michael j. morris


TORRENCE 6-36-86
23 June, 2016, 12:14 pm
Filed under: art, Dance | Tags: , , ,

It was the kind of show at which you might end up in bed with someone.

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The Master Bedroom of Torrence 6-36-86, photo by Melissa Vogley Woods

On May 27 and 28, I performed as part of an immersive dance theatre project entitled Torrence 6-36-86, directed by Rashana Perks Smith and presented throughout her house in the suburbs of Columbus, Ohio. This project was developed over many months, with about 17 different contributing artists generating site-responsive contributions—in the forms of dance, interactive performance art, sculptural installations, and video art—to a 50-minute production. Together we explored the meaning of proximity (to others), accessibility (of material), and domesticity (within the social constructs of a private residence in a suburban midwest neighborhood and through the retrospective eyes of a personified ninety-two year old house). Over the course of two days, nearly 90 audience members were met by an ensemble performance that began in the front yard/driveway, proceeded into the basement garage, up into and throughout the rooms on the main two floors of the house, and finally out into the back yard. Dances took place in almost every room of the house—the kitchen, the guest bedroom, the dining room, a child’s bedroom; 3D video of the house at other times and places was projected onto the walls of the study and offered to viewers through the frame of a small handheld monitor; installations in the forms of light, fabric, origami, and sound created a multi-sensory ameliorations to the space as it is usually inhabited. Each performer embodied a distinct role; some performed very clear “characters,” while others performed actions that were more reminiscent of archetypes. As an ensemble, we offered a plethora of opportunities for the audience to create their own sense of meaning for the piece. Some perceived ambiguous narratives of marriage, infidelity, and aging; others described a sense of mystery, never quite knowing why all of these figures were together in this house, but experiencing a series of moments that came in and out of focus, resonating with their own histories and feelings.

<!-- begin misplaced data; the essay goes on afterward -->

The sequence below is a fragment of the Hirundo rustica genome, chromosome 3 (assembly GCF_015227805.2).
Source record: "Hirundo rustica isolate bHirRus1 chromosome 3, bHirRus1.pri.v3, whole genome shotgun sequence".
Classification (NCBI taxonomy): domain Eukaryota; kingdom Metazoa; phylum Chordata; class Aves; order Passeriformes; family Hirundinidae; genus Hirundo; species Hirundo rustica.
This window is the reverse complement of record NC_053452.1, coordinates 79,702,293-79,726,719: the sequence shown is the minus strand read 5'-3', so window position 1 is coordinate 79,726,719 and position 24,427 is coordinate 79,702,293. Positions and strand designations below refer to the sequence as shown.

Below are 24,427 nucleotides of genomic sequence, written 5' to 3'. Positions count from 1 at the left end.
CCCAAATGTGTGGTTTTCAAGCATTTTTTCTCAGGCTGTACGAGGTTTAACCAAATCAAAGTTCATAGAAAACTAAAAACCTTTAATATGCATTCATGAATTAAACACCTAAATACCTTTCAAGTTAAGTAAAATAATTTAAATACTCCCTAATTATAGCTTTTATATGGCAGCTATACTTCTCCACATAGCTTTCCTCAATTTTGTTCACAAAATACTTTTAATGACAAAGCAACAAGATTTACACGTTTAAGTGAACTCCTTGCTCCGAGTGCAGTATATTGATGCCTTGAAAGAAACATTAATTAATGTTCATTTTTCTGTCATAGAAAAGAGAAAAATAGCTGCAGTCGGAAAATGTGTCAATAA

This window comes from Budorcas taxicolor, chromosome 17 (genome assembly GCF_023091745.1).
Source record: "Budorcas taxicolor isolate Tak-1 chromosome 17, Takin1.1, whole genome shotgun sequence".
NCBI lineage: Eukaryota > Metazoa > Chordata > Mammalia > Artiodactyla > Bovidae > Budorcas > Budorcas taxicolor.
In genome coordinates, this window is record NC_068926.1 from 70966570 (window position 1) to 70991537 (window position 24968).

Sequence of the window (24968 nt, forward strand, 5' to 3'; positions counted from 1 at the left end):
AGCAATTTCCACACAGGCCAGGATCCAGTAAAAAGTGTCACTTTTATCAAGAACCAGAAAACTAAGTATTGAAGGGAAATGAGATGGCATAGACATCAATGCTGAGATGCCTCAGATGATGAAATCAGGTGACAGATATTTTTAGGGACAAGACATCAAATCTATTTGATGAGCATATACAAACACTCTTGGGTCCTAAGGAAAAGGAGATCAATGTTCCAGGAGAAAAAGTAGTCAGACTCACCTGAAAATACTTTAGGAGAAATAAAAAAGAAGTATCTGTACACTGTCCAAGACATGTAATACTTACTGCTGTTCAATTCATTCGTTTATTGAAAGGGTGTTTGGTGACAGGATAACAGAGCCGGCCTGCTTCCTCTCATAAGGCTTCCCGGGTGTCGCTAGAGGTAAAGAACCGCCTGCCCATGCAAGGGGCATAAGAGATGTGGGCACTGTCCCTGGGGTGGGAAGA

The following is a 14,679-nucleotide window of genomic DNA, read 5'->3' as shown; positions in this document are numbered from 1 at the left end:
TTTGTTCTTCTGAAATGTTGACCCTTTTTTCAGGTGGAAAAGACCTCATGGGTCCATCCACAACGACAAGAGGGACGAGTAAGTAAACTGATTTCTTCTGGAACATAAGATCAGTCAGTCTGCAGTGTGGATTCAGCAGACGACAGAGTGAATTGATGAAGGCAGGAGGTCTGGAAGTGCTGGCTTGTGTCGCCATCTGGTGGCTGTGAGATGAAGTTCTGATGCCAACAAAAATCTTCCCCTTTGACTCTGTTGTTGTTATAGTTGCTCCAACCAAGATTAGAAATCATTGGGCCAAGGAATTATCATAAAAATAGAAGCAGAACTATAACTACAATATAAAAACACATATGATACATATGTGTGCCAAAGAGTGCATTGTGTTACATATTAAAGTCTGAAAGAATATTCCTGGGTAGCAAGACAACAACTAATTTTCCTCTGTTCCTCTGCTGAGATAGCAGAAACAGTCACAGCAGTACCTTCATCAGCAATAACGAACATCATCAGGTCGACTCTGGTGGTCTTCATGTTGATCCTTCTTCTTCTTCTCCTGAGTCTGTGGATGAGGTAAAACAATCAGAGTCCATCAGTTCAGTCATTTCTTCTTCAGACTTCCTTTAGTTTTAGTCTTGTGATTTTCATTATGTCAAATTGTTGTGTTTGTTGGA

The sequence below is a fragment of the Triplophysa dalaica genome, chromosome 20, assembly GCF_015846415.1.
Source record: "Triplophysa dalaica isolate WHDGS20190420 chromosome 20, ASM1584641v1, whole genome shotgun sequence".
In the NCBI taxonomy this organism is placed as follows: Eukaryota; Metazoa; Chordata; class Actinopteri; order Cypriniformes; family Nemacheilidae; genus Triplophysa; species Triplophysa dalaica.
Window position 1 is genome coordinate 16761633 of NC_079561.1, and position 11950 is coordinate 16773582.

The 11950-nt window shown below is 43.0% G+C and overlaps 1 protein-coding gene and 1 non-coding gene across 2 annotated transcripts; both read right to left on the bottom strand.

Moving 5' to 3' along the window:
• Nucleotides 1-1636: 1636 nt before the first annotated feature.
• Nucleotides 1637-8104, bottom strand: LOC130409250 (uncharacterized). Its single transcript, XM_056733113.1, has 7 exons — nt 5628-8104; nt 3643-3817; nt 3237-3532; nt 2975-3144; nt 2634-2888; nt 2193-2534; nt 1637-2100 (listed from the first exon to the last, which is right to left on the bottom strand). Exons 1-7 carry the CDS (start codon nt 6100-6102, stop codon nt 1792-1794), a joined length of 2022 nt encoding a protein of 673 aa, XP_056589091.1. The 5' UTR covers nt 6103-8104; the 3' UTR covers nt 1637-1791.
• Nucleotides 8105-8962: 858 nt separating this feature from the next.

My primary contribution to the production was a series of interaction-driven performances, in which I invited select guests to come with me to the master bedroom. Over the course of four days—including our test audiences for our dress rehearsals—I invited nearly thirty people upstairs to join me in the master bedroom. The bedroom was staged very simply: the bed was the prominent feature, along with bedside tables, the indirect light of two lamps, a small stack of books (each relating directly or indirectly to eroticism, sex, desire, or love), music playing softly (a mix of Etta James and Nina Simone), and a few other pieces of bedroom furniture—two dressers, a chair, and a stool. With each of these guests, I ushered them inside, closed the door all but a sliver, turned to face them and said, “This is the master bedroom. What would you like to do?” The interaction that unfolded with each person remained unpredictable, shaped primarily by their stated desires, their responses, and occasionally by my suggestions when they didn’t know how they wanted to proceed or when they asked what I wanted. The majority of these interactions ended up in bed; many ended up in ways that were beyond anything I had imagined or anticipated. Many of these scenes were observed by other audience members or performers peering voyeuristically through the tiny opening left by the door; on two occasions, other audience members walked right into the room (uninvited but not explicitly discouraged either) to observe the intimate interactions in the bedroom. Each interaction lasted approximately seven minutes, measured out by a fairly complex cueing system between the performers in different rooms. Each interaction ended abruptly, sometimes with someone outside the bedroom pushing against the door, and sometimes with another performer rushing into the room and throwing herself onto the bed. In each case, I alerted my guest that our time was up with an urgent declaration: “We have to go.”